Bletas: “They have to make the move”
By Joel Ceausu
“The population is screaming outrage about this,” says Steve Bletas. “it’s discriminatory against the English speaking population and it has to be rectified.
The issue is taxation, specifically the infamous inequality faced by the Sir Wilfrid Laurier School Board, enshrined by section 308 of the Quebec Education Act, which ensures two school boards with jurisdiction over the same territory have different maximum tax rates.
“Why should neighbors have to pay two different tax rates if their children are getting the same education?” says Bletas, running for chair of the board in the Nov. 2 election.
It would be inconceivable in most jurisdictions and at most levels of government, but the inequity has been institutionalized in the 450 region where a property owner in the Laurentians whose children attend a SWL school can pay a stunning 200 percent more in school taxes than their French-schooled neighbours.
Throw in enrolment-choking language laws and budget cuts (about $4 million in the last two years from an approximately $160 million budget) and it’s the perfect storm to hobble a school system—possibly a community. This year the board had to cut $300,000 in services to students he says, because of the budget squeeze.
“We are going to go at this aggressively until they get sick of us. Those tax rates must be standardized.” Bletas says improvements can be made to the taxation scheme, if cities collect taxes through a line item, or boards partner to produce economies of scale in collections. But ultimately he says, rates must be equal and the only way that will happen is through government decree.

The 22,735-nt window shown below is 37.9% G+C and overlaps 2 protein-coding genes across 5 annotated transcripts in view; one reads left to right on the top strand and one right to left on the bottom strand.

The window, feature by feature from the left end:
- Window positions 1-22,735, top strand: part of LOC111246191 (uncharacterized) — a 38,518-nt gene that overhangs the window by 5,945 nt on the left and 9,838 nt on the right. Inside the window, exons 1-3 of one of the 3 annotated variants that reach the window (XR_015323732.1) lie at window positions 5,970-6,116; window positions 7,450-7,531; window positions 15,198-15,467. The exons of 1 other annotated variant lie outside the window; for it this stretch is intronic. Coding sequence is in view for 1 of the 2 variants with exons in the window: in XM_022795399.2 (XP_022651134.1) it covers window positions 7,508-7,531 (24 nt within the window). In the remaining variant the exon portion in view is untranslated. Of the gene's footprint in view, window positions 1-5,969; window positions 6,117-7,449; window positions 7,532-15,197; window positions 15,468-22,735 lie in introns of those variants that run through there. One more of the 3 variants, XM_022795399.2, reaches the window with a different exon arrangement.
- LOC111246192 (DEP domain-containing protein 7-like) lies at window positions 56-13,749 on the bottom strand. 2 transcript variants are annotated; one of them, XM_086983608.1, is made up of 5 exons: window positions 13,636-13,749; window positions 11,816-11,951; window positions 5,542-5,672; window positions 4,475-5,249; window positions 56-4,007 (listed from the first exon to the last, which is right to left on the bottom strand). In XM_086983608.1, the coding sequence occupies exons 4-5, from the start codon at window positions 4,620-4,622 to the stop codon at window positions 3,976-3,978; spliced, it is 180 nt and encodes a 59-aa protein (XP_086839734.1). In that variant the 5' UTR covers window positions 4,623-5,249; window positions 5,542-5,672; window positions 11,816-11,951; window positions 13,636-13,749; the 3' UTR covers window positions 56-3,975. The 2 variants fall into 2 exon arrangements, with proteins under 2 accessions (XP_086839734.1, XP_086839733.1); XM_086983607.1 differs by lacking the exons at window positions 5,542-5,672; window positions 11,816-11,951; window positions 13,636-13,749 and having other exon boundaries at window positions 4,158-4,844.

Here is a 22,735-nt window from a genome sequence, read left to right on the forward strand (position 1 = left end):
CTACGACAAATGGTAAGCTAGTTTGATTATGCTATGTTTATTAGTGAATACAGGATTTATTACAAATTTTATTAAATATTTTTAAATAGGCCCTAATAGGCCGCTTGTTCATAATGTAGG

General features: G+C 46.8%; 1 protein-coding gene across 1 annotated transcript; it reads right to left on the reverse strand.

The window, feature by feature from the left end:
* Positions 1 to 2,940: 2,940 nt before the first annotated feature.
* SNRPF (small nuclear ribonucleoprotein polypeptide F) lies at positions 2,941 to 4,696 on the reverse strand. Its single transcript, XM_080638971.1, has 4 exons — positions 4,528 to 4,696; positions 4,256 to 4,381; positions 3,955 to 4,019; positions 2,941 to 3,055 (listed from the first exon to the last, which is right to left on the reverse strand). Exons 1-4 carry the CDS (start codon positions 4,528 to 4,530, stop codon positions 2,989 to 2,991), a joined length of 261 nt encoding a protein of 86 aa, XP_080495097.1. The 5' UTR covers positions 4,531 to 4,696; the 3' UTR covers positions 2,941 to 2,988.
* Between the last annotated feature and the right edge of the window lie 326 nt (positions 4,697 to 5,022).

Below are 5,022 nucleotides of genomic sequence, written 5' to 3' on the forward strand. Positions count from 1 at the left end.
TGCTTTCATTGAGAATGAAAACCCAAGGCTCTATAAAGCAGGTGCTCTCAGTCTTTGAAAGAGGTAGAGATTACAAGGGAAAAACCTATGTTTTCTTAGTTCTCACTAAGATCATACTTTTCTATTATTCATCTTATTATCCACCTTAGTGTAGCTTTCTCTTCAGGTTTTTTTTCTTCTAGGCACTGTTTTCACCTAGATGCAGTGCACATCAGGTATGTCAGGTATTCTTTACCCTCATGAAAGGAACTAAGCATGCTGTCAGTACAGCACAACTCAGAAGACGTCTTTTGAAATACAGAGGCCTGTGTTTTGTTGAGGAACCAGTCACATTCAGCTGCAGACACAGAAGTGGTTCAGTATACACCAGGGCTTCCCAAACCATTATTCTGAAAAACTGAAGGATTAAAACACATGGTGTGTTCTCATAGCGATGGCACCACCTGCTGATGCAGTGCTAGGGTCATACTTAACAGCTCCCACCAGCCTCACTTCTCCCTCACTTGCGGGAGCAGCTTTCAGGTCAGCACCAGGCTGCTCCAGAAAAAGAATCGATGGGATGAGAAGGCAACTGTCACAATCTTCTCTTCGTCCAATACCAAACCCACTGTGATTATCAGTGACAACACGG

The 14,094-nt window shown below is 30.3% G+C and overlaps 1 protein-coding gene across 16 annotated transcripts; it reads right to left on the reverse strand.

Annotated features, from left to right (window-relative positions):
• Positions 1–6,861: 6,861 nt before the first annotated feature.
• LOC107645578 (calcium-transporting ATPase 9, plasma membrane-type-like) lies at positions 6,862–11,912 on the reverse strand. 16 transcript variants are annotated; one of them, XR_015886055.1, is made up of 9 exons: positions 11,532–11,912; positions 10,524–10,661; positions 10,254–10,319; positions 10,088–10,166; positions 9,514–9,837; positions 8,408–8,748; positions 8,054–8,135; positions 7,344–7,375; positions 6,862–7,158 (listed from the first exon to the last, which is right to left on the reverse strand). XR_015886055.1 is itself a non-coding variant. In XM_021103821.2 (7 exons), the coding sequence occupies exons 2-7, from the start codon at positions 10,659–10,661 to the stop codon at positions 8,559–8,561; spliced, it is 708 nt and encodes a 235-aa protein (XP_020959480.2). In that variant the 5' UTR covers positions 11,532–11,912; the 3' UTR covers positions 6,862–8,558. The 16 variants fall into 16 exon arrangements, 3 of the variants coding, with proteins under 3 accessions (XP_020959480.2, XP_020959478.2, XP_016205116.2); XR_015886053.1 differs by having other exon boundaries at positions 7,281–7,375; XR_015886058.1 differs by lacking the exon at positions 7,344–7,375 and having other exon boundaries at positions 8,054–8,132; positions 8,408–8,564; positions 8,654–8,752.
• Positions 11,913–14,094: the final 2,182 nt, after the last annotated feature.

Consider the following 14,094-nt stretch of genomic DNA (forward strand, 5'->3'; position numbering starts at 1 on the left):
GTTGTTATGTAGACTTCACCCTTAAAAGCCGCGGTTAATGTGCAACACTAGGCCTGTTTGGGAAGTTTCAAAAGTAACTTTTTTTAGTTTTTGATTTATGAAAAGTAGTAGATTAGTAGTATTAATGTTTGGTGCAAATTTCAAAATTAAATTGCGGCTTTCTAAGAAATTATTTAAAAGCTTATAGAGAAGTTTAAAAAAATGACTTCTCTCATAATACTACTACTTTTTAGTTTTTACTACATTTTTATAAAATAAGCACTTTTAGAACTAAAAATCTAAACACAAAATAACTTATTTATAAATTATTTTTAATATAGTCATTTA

For years the issue has been brought up with successive governments, he says, yet keeps being shuffled to the next administration. “I don’t care anymore what government is there, they have to make the move.”
But the existential threat over Quebec’s school boards increases the urgency says Bletas, who took umbrage at Education Minister Yves Bolduc’s thinly-veiled suggestion that low turnout may jeopardize their future.
The Quebec English School Boards association (QESBA) has to take a more aggressive position on this says Bletas. The stunning lack of progress on such important files as taxation and voter lists are just some of the criticism leveled at the English board lobby group over the years. (QESBA’s new executive director is former Lester B. Pearson chair Marcus Tabachnick, who replaced David Birnbaum who in turn won the safe D’Arcy McGee seat for the governing Liberals in the last election.)
Also running under the Students First banner are Tracy Friedman, Frank Baker, Ailsa Pehi, Nicholas Bianco, Mike Pizzola and Steve Mitchell.
Bletas says on November 3 the new council will usher in an era of real transparency at a board that alienated many of its stakeholders over the last year or so.
Moreover, two seats will be opened up on council for students, he says, giving them a true voice for the first time.
One bit of communication he does not relish is having to justify new hires with parents and school communities.
“We made cuts to services to students, and then hired people at the board level. That grinds me to no end. We’re at about 13,500 students and we need two assistant directors-general? When we had more kids six years ago we had one who also doubled up as secretary-general.”
Does that mean a Bletas council will clean house in upper management? “No,” he said.
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